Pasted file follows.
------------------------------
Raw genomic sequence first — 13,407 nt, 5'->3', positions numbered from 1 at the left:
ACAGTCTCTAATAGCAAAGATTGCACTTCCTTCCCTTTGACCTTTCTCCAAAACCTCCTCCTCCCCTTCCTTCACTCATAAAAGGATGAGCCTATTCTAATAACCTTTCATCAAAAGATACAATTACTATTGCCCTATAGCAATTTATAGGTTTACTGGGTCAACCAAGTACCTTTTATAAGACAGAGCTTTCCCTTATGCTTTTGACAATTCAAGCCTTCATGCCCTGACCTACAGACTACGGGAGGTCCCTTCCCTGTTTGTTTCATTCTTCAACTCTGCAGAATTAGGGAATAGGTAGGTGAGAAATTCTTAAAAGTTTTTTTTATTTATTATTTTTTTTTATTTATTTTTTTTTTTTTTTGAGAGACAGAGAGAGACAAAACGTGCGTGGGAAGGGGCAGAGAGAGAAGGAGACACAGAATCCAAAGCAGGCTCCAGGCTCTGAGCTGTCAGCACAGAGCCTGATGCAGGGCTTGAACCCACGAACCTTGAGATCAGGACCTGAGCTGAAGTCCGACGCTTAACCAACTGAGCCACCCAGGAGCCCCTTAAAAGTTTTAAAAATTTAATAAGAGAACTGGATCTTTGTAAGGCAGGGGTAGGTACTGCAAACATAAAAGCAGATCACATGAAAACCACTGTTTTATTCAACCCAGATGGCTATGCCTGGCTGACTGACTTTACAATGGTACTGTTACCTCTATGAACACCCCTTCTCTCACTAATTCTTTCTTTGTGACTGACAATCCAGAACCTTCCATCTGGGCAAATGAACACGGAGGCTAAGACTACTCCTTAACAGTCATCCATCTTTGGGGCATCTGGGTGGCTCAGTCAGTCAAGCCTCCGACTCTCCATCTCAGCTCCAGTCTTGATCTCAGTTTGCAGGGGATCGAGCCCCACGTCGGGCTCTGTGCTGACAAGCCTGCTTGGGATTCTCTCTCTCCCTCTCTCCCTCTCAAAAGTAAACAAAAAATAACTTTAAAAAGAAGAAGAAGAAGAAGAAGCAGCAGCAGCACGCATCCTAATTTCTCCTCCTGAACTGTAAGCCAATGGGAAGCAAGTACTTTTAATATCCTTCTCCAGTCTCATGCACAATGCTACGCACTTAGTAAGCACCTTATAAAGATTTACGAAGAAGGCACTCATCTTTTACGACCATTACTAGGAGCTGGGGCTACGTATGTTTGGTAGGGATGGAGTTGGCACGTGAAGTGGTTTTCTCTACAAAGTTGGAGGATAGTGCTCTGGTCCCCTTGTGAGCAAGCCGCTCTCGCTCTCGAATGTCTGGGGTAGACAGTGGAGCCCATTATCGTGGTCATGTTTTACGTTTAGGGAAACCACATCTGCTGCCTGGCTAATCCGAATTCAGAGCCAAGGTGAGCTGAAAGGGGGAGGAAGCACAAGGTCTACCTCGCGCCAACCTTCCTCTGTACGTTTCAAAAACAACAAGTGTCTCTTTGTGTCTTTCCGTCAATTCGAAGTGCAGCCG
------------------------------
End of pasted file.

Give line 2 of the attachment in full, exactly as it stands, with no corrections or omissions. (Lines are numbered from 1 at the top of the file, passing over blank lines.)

ACAGTCTCTAATAGCAAAGATTGCACTTCCTTCCCTTTGACCTTTCTCCAAAACCTCCTCCTCCCCTTCCTTCACTCATAAAAGGATGAGCCTATTCTAATAACCTTTCATCAAAAGATACAATTACTATTGCCCTATAGCAATTTATAGGTTTACTGGGTCAACCAAGTACCTTTTATAAGACAGAGCTTTCCCTTATGCTTTTGACAATTCAAGCCTTCATGCCCTGACCTACAGACTACGGGAGGTCCCTTCCCTGTTTGTTTCATTCTTCAACTCTGCAGAATTAGGGAATAGGTAGGTGAGAAATTCTTAAAAGTTTTTTTTATTTATTATTTTTTTTTATTTATTTTTTTTTTTTTTTGAGAGACAGAGAGAGACAAAACGTGCGTGGGAAGGGGCAGAGAGAGAAGGAGACACAGAATCCAAAGCAGGCTCCAGGCTCTGAGCTGTCAGCACAGAGCCTGATGCAGGGCTTGAACCCACGAACCTTGAGATCAGGACCTGAGCTGAAGTCCGACGCTTAACCAACTGAGCCACCCAGGAGCCCCTTAAAAGTTTTAAAAATTTAATAAGAGAACTGGATCTTTGTAAGGCAGGGGTAGGTACTGCAAACATAAAAGCAGATCACATGAAAACCACTGTTTTATTCAACCCAGATGGCTATGCCTGGCTGACTGACTTTACAATGGTACTGTTACCTCTATGAACACCCCTTCTCTCACTAATTCTTTCTTTGTGACTGACAATCCAGAACCTTCCATCTGGGCAAATGAACACGGAGGCTAAGACTACTCCTTAACAGTCATCCATCTTTGGGGCATCTGGGTGGCTCAGTCAGTCAAGCCTCCGACTCTCCATCTCAGCTCCAGTCTTGATCTCAGTTTGCAGGGGATCGAGCCCCACGTCGGGCTCTGTGCTGACAAGCCTGCTTGGGATTCTCTCTCTCCCTCTCTCCCTCTCAAAAGTAAACAAAAAATAACTTTAAAAAGAAGAAGAAGAAGAAGAAGCAGCAGCAGCACGCATCCTAATTTCTCCTCCTGAACTGTAAGCCAATGGGAAGCAAGTACTTTTAATATCCTTCTCCAGTCTCATGCACAATGCTACGCACTTAGTAAGCACCTTATAAAGATTTACGAAGAAGGCACTCATCTTTTACGACCATTACTAGGAGCTGGGGCTACGTATGTTTGGTAGGGATGGAGTTGGCACGTGAAGTGGTTTTCTCTACAAAGTTGGAGGATAGTGCTCTGGTCCCCTTGTGAGCAAGCCGCTCTCGCTCTCGAATGTCTGGGGTAGACAGTGGAGCCCATTATCGTGGTCATGTTTTACGTTTAGGGAAACCACATCTGCTGCCTGGCTAATCCGAATTCAGAGCCAAGGTGAGCTGAAAGGGGGAGGAAGCACAAGGTCTACCTCGCGCCAACCTTCCTCTGTACGTTTCAAAAACAACAAGTGTCTCTTTGTGTCTTTCCGTCAATTCGAAGTGCAGCCG